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Florida judge dismisses case of student accused of writing 6-page school shooting plan

The dismissal of the case has alarmed some Marjory Stoneman Douglas Public Safety Commission leaders and the Baker County Sheriff's Office.

BAKER COUNTY, Fla. — Back in September, a 15-year-old student was arrested after deputies say he wrote six pages of "detailed notes" and strategies for carrying out a mass shooting at Baker County High School.

The sheriff's office said the notes were found in the student's composition book and included specific dates and times for a shooting, the locations on campus and details about certain people the student allegedly wanted to attack.

Deputies said the student admitted to the notes but said he never had any intention of going through with it. The student shared the detailed notes with another student, according to the sheriff's office.

A judge dismissed the case last week. The judge said prosecutors couldn't prove the threat was "transmitted" as described under state law, Maj. Randy Crews told the Marjory Stoneman Douglas High School Public Safety Commission on Tuesday.

"Every one of us believed we made the right charge and done what we were supposed to do," Crews said.

Crews went on to say he believed transmission was proved because deputies say the student showed the pages to another student.

State law makes it a second-degree felony to write and send threats to kill or do bodily harm to "the person to whom such letter or communication is sent" or any member of that person's family.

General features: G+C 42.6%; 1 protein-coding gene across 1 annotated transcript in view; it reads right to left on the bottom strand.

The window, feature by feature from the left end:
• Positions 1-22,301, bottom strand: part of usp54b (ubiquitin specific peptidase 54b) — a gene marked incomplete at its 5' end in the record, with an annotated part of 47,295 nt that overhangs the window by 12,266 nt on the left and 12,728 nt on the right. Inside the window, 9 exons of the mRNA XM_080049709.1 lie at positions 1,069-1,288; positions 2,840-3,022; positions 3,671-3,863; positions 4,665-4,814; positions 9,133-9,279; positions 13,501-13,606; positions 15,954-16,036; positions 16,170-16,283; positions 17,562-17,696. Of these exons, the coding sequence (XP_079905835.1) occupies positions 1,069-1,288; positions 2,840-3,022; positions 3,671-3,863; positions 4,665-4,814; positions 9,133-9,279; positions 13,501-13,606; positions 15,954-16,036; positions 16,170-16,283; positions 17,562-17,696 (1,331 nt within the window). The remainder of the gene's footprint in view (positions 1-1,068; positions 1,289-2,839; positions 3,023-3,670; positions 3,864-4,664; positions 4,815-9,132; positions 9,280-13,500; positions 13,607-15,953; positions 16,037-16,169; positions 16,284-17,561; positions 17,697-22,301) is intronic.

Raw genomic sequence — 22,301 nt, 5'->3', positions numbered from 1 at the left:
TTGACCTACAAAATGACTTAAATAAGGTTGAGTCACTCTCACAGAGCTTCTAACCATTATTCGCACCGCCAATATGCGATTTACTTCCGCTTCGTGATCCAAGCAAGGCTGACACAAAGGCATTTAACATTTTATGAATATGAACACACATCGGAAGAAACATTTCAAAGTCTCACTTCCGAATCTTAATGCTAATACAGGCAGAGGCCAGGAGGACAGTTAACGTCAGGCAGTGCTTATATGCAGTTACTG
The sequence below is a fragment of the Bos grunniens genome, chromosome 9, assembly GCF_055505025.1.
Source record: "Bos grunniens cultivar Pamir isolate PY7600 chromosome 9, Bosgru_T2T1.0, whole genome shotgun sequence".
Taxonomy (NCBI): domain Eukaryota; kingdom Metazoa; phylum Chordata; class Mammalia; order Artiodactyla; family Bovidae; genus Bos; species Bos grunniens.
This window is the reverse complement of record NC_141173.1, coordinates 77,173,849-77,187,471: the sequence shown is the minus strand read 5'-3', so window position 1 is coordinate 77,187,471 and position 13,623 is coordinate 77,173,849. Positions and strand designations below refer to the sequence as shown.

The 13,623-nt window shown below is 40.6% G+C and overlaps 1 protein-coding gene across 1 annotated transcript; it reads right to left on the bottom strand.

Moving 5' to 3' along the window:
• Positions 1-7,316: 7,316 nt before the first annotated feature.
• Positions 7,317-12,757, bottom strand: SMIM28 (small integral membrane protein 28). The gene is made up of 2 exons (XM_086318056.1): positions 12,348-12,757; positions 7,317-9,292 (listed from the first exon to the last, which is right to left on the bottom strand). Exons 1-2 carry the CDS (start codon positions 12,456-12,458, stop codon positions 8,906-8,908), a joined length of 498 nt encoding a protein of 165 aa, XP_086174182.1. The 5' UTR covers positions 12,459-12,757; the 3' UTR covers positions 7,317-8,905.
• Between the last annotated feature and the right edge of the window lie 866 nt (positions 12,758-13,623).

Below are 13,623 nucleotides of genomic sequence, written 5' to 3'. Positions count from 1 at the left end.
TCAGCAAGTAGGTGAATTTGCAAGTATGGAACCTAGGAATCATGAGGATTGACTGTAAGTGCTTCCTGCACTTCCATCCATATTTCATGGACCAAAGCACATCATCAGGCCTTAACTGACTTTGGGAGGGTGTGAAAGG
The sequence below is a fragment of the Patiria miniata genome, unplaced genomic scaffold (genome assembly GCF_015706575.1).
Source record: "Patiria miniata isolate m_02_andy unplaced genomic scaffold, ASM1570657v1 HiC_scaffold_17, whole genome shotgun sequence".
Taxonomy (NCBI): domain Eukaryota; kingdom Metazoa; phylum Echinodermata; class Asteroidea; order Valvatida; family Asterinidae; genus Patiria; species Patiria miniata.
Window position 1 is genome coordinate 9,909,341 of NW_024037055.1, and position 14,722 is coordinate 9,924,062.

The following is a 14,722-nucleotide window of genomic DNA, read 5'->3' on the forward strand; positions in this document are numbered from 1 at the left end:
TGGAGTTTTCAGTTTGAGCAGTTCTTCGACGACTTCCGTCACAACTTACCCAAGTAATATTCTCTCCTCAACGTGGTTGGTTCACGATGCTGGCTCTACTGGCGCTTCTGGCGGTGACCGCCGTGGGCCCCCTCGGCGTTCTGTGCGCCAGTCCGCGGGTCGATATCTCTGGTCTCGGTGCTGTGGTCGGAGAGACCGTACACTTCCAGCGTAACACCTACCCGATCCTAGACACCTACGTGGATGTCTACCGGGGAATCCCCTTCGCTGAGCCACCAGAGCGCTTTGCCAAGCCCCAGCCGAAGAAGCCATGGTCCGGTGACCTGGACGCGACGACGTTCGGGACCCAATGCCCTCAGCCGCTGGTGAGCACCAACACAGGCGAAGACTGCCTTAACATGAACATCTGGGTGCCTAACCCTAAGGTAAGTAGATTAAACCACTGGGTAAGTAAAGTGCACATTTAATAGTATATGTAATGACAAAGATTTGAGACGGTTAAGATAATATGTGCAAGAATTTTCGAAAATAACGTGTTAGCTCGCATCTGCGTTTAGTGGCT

Pinellas County Sheriff Bob Gualtieri, MSD Commission chairman, identified the judge as Circuit Judge Gloria Walker of the 8th Judicial Circuit, which covers six counties in north-central Florida. 

10News reached out to Walker's office, which said it can't discuss the case.

Gualtieri also said during the meeting that he thinks the case is "extremely troubling," but he doesn't know what the commission could recommend to lawmakers in regards to possibly changing the statute.

Gualtieri said he doesn't "see anything in the statute that needs to be changed. The statute is clear."

The Baker County Sheriff's Office said in a Facebook post on Wednesday it is "extremely disappointed" in Walker's ruling. The department said it believes "this case was clear and should have had a different outcome."

The sheriff's office also referenced the language in the statute that says "any person who makes, posts, or transmits a threat in a writing or other record, including an electronic record, to conduct a mass shooting or an act of terrorism, in any manner that would allow another person to view the threat, commits a felony of the second degree."

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